Matt Damon & George Clooney Reveal What They Did Know About Harvey Weinstein

Camille Rivera
October 25, 2017

Ben told me, but I knew that they had come to whatever agreement or understanding that they had come to.

"When people say 'everybody knew (about the sex allegations)' - yeah, I knew he was an a**hole".

George Clooney also admitted that Weinstein was a "predator" who used to regularly brag about having sexual affairs with famous actresses. "He was proud of that", Damon told Strahan on Good Morning America. "That was his whole M.O". I don't know how that would have happened.

Ironically, the two stars gave this interview as part of their promotional tour for Suburbicon, their new film produced by the Coen brothers, directed by Clooney, and starring Damon.

Damon, who worked closely with Weinstein on movies such as Good Will Hunting, says working with the Weinstein was "intimidating". You know, THE twins, the royal babies of Hollywood, the blessed offspring of Clooney and Amal. "And clearly they didn't".

Damon did, however, confirm that he knew Gwyneth Paltrow's story.

Damon added Monday that though it wasn't hard to recognize that Weinstein was difficult to work with right from the get-go, he hadn't realized the extent of the producer's misconduct within the industry.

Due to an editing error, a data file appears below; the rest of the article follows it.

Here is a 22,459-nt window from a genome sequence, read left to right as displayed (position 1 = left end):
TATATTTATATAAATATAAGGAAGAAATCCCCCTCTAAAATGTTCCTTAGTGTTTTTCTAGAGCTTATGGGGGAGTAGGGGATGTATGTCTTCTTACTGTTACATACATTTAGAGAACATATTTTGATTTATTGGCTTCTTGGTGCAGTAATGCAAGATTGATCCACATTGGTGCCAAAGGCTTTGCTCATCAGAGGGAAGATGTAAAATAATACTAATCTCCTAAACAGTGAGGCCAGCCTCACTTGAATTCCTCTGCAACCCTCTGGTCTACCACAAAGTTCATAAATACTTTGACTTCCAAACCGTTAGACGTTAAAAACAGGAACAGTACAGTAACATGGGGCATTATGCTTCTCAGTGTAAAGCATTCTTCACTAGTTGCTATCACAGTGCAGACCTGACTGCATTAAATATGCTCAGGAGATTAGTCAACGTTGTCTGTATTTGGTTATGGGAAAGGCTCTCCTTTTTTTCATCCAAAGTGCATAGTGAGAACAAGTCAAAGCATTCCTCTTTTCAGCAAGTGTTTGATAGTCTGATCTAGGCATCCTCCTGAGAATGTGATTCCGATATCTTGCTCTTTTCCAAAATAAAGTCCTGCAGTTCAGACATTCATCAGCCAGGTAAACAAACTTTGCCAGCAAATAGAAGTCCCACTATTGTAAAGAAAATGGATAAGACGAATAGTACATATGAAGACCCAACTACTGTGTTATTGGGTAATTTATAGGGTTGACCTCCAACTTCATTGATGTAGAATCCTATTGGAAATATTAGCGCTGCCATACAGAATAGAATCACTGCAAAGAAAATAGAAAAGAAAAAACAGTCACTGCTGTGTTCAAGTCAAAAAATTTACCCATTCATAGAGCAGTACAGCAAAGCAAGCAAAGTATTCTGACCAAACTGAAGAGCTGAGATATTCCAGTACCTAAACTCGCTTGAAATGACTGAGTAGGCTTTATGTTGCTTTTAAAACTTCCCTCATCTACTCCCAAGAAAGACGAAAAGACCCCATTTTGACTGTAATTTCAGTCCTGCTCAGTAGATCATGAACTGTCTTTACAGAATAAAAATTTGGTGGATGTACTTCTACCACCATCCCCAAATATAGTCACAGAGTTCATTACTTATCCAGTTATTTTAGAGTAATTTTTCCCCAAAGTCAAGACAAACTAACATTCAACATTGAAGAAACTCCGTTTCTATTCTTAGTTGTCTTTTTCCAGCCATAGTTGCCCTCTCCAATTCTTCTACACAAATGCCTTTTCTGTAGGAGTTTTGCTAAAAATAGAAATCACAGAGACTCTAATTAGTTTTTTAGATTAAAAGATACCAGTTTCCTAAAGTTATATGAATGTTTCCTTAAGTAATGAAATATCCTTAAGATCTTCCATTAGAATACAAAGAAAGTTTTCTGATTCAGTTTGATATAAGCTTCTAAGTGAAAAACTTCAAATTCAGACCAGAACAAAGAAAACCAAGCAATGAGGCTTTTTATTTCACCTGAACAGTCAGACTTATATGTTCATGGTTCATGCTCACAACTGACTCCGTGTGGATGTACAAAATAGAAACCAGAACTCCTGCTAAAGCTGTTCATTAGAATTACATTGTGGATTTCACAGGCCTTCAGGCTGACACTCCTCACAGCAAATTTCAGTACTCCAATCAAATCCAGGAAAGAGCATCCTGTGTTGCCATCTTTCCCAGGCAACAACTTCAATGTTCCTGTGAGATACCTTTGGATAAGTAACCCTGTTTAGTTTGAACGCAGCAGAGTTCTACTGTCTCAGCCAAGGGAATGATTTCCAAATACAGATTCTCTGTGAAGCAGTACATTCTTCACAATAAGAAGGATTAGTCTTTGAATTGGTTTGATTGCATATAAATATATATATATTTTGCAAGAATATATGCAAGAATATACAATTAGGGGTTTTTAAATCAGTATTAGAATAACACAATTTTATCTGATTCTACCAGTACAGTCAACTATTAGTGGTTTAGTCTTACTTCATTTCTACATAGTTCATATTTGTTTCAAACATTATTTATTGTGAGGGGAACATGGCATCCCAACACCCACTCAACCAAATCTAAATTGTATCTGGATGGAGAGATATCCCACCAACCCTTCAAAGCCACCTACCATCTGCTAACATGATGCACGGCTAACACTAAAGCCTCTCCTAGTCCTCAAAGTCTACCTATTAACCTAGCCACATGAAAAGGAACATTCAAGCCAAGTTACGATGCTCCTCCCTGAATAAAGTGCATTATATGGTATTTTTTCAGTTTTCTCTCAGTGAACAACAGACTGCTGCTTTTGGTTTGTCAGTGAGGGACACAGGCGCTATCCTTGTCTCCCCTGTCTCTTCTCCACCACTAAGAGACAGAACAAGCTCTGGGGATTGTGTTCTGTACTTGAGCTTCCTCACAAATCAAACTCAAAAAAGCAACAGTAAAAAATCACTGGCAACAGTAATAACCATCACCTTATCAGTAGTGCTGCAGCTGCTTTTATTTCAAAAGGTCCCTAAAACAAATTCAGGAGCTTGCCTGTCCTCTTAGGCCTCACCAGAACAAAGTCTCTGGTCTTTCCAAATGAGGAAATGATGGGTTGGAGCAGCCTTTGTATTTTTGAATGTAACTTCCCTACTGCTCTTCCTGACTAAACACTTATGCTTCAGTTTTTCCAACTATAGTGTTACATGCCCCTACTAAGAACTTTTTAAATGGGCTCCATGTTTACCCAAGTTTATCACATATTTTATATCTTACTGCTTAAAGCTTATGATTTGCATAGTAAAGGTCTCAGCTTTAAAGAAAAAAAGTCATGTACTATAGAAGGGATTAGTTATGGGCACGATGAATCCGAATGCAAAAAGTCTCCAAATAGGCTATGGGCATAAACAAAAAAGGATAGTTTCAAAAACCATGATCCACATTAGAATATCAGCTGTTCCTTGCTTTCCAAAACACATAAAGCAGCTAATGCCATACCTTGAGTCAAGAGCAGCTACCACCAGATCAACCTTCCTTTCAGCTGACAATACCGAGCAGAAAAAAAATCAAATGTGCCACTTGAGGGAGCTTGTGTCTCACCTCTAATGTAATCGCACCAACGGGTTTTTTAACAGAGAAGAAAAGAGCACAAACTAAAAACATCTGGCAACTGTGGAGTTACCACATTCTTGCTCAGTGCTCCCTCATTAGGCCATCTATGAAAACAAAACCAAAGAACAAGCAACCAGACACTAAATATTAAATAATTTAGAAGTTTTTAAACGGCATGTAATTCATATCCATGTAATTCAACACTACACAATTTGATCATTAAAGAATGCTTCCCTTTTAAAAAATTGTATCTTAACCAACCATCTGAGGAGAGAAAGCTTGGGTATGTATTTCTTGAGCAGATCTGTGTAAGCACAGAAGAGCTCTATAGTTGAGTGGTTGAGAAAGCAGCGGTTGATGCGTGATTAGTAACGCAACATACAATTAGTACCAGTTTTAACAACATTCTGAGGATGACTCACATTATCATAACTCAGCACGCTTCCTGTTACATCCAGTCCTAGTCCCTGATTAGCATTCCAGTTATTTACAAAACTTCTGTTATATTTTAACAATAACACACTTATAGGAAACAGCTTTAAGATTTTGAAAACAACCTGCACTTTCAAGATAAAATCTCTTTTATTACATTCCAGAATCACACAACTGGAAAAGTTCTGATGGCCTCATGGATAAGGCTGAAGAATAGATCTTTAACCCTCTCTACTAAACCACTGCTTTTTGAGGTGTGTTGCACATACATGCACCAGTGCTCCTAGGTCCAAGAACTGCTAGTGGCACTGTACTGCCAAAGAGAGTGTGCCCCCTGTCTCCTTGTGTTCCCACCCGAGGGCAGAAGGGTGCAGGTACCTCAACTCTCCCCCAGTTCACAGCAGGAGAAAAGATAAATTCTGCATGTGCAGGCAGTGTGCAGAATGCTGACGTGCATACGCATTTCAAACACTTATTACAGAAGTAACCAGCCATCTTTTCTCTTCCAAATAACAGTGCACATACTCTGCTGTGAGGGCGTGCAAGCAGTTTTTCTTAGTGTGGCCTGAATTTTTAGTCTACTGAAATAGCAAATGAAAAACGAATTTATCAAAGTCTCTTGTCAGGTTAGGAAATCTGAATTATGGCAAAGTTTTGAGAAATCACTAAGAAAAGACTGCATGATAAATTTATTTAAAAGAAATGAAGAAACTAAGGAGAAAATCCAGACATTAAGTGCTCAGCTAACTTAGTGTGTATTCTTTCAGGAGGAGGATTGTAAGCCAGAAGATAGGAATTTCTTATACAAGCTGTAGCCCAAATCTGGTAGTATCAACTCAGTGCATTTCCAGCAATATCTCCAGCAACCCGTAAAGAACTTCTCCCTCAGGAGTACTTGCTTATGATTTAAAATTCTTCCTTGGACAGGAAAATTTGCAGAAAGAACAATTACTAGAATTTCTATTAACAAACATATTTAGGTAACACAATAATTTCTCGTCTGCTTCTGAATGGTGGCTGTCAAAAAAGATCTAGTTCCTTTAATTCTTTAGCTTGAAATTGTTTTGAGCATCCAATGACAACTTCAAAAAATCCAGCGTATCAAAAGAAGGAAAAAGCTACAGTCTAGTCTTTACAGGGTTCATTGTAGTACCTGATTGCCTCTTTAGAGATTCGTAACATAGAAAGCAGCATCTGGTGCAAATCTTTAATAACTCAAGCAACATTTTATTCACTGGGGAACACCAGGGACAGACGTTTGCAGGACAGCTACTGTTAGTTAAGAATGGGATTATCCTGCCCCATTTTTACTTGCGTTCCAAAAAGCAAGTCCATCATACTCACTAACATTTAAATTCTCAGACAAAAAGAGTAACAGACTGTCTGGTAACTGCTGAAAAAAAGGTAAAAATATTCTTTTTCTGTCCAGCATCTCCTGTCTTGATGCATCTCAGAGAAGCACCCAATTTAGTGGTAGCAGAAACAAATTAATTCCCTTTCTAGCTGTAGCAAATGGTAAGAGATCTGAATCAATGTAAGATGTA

Affleck, meanwhile, issued a general statement earlier this month condemning Weinstein's behaviour without saying whether he was aware of the allegations against Weinstein before they surfaced in bombshell reports by The New York Times and The New Yorker. But this level of sexual predation is something that I had never imagined. Affleck claimed that he was unaware of Weinstein's sexual abuse against women, a fact that actress Rose McGowan tore down immediately. Damon stated that he heard of the encounter, but never spoke to Paltrow about it at the time. "These things are cyclical... but also that these things are fixable and we will fix them again".

"There has to be some good that comes out of all of this and the good is going to have to be that women feel safe to speak up, that they are believed and hopefully be enough that it scares any man who would behave like that from doing it". That's a story that has been oddly absent from the movie theaters, while we've had suburban dystopias like The Stepford Wives (twice!), Pleasantville, American Beauty, Little Children, and even The Purge beat into us for decades.

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